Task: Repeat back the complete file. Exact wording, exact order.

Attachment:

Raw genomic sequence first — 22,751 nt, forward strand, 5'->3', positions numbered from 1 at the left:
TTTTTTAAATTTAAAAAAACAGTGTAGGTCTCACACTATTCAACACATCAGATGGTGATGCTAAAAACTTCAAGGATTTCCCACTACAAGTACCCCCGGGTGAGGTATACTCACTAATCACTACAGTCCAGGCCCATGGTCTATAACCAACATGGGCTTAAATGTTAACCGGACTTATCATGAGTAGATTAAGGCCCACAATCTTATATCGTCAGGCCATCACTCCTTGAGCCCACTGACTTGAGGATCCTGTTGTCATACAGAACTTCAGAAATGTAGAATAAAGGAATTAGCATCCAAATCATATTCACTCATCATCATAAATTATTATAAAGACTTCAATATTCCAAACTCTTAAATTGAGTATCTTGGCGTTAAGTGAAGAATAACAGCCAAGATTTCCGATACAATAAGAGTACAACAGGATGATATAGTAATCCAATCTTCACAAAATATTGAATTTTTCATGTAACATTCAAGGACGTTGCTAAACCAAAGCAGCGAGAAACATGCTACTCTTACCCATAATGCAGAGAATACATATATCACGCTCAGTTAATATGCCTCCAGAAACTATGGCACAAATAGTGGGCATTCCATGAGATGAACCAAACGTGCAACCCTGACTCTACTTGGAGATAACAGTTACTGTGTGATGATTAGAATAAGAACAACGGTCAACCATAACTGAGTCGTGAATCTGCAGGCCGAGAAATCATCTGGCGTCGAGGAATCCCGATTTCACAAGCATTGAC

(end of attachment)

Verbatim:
Raw genomic sequence first — 22,751 nt, forward strand, 5'->3', positions numbered from 1 at the left:
TTTTTTAAATTTAAAAAAACAGTGTAGGTCTCACACTATTCAACACATCAGATGGTGATGCTAAAAACTTCAAGGATTTCCCACTACAAGTACCCCCGGGTGAGGTATACTCACTAATCACTACAGTCCAGGCCCATGGTCTATAACCAACATGGGCTTAAATGTTAACCGGACTTATCATGAGTAGATTAAGGCCCACAATCTTATATCGTCAGGCCATCACTCCTTGAGCCCACTGACTTGAGGATCCTGTTGTCATACAGAACTTCAGAAATGTAGAATAAAGGAATTAGCATCCAAATCATATTCACTCATCATCATAAATTATTATAAAGACTTCAATATTCCAAACTCTTAAATTGAGTATCTTGGCGTTAAGTGAAGAATAACAGCCAAGATTTCCGATACAATAAGAGTACAACAGGATGATATAGTAATCCAATCTTCACAAAATATTGAATTTTTCATGTAACATTCAAGGACGTTGCTAAACCAAAGCAGCGAGAAACATGCTACTCTTACCCATAATGCAGAGAATACATATATCACGCTCAGTTAATATGCCTCCAGAAACTATGGCACAAATAGTGGGCATTCCATGAGATGAACCAAACGTGCAACCCTGACTCTACTTGGAGATAACAGTTACTGTGTGATGATTAGAATAAGAACAACGGTCAACCATAACTGAGTCGTGAATCTGCAGGCCGAGAAATCATCTGGCGTCGAGGAATCCCGATTTCACAAGCATTGAC